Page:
Are you living to work or working to live?

I’m in the process of writing a book proposal for the Hay House Writer’s Workshop competition which is due in a few weeks’ time. (I probably should be writing it now, but procrastination has set in!)

My book is what they call a ‘teaching memoir’, and is based on the past two years of my life since I quit my full-time job – what I have learned, how I have changed my life, and about finding my purpose and passion – in the hope of helping other women.

At 45, I found myself in crisis, in pain, overworked, stressed, exhausted, self-medicating with alcohol and pain pills, overweight, and disconnected from my body, my emotions, my relationships, my creativity – from my life in general.

I had a ‘wakeup call’ after reading Tim Ferriss’ book, the Four Hour Work Week, (which I highly recommend btw). It made me question my measure of a successful life, and I realised that most of the things I saw as important were, in fact, society’s expectations of what was important.

At 45, I found myself in crisis, in pain, overworked, stressed, exhausted, self-medicating with alcohol and pain pills, overweight, and disconnected from my body, my emotions, my relationships, my creativity – from my life in general.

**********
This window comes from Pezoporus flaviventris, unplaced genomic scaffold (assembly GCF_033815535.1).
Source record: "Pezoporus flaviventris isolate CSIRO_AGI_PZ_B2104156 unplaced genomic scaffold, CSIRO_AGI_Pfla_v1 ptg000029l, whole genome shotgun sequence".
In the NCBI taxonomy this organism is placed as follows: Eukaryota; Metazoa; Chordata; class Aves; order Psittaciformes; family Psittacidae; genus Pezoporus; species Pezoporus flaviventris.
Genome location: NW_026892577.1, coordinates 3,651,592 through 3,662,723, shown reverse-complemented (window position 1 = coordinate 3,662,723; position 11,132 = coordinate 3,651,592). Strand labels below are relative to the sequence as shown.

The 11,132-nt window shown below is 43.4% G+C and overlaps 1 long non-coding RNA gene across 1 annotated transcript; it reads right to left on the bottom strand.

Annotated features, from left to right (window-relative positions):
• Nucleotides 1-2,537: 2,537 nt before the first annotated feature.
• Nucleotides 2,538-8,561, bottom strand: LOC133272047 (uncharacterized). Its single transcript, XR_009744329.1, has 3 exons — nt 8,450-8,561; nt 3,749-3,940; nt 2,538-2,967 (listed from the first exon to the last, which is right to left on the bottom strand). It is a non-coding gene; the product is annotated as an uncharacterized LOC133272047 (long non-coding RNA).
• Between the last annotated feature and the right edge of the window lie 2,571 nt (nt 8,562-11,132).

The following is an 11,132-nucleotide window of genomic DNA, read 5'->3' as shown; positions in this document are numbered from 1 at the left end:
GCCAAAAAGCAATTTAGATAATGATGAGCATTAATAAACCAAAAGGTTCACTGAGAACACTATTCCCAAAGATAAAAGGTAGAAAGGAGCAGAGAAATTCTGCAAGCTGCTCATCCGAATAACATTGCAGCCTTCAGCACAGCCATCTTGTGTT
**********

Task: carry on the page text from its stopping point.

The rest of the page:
As I was writing, I was reflecting on the life of my dad, Peter, who died at 55, not long after he retired from his job in the public service where he worked for 40 years. He was way too young to die, and I regret that he wasn’t around to see me become a mum or hold my daughter Jordan (who is now nearly an adult now), or play with his grandkids and great grandkids, or go on that trip around Australia with mum.

But I get the sense my dad died without regrets.

He was a man of simple pleasures. He had enjoyed his family, his humble home, a beer with his mates, his weekly golf game, watching the footy on the weekend, and sitting on the porch each night with a glass of red, his pipe and the crossword.

As Tim would say, my dad was one of the ‘new rich’. He didn’t live to work. He worked to live and he lived simply, without extravagance, and found great pleasure in the simple things in life. He made the most of his 55 years.

I wonder why I hadn’t learnt the lessons of enjoying life’s simple pleasures from my dad sooner? And why I got sucked into the illusion of modern life where over-working and over-consuming have been revered to the point where we are making ourselves sick and superficial.

Since my wake up call my life has changed dramatically and for the better (mostly). I have so much further to go on this journey, but I am thankfully alive, awake, and alert, and on a path towards figuring out my own measure of a successful life.

I hope when I come to the end of my life (and hopefully not too soon), my daughter will say my mum enjoyed the simple pleasures of a life lived mindfully and with meaning.

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